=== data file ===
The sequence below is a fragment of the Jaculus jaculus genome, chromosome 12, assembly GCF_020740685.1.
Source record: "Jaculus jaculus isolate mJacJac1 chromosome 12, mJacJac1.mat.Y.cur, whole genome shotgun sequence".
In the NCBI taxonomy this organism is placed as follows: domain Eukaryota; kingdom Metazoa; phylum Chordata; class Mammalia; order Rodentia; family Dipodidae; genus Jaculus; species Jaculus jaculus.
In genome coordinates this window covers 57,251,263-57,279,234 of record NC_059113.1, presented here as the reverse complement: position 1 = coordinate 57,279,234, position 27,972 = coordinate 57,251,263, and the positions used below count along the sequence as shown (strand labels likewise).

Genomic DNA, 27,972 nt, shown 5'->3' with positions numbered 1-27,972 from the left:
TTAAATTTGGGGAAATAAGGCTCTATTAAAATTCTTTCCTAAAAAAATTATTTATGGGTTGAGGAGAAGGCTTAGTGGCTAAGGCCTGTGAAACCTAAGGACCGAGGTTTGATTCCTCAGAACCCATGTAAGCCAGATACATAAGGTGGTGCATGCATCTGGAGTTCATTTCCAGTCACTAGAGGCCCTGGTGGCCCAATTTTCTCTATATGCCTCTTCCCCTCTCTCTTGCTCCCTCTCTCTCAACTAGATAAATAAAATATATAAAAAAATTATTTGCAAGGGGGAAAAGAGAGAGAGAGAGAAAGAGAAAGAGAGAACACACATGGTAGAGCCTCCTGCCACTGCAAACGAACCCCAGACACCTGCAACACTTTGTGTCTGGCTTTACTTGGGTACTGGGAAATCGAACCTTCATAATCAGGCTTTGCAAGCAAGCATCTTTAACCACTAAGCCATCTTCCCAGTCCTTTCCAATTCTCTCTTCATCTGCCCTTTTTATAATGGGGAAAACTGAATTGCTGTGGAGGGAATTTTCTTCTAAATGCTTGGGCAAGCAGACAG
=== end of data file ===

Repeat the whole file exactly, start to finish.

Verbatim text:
The sequence below is a fragment of the Jaculus jaculus genome, chromosome 12, assembly GCF_020740685.1.
Source record: "Jaculus jaculus isolate mJacJac1 chromosome 12, mJacJac1.mat.Y.cur, whole genome shotgun sequence".
In the NCBI taxonomy this organism is placed as follows: domain Eukaryota; kingdom Metazoa; phylum Chordata; class Mammalia; order Rodentia; family Dipodidae; genus Jaculus; species Jaculus jaculus.
In genome coordinates this window covers 57,251,263-57,279,234 of record NC_059113.1, presented here as the reverse complement: position 1 = coordinate 57,279,234, position 27,972 = coordinate 57,251,263, and the positions used below count along the sequence as shown (strand labels likewise).

Genomic DNA, 27,972 nt, shown 5'->3' with positions numbered 1-27,972 from the left:
TTAAATTTGGGGAAATAAGGCTCTATTAAAATTCTTTCCTAAAAAAATTATTTATGGGTTGAGGAGAAGGCTTAGTGGCTAAGGCCTGTGAAACCTAAGGACCGAGGTTTGATTCCTCAGAACCCATGTAAGCCAGATACATAAGGTGGTGCATGCATCTGGAGTTCATTTCCAGTCACTAGAGGCCCTGGTGGCCCAATTTTCTCTATATGCCTCTTCCCCTCTCTCTTGCTCCCTCTCTCTCAACTAGATAAATAAAATATATAAAAAAATTATTTGCAAGGGGGAAAAGAGAGAGAGAGAGAAAGAGAAAGAGAGAACACACATGGTAGAGCCTCCTGCCACTGCAAACGAACCCCAGACACCTGCAACACTTTGTGTCTGGCTTTACTTGGGTACTGGGAAATCGAACCTTCATAATCAGGCTTTGCAAGCAAGCATCTTTAACCACTAAGCCATCTTCCCAGTCCTTTCCAATTCTCTCTTCATCTGCCCTTTTTATAATGGGGAAAACTGAATTGCTGTGGAGGGAATTTTCTTCTAAATGCTTGGGCAAGCAGACAG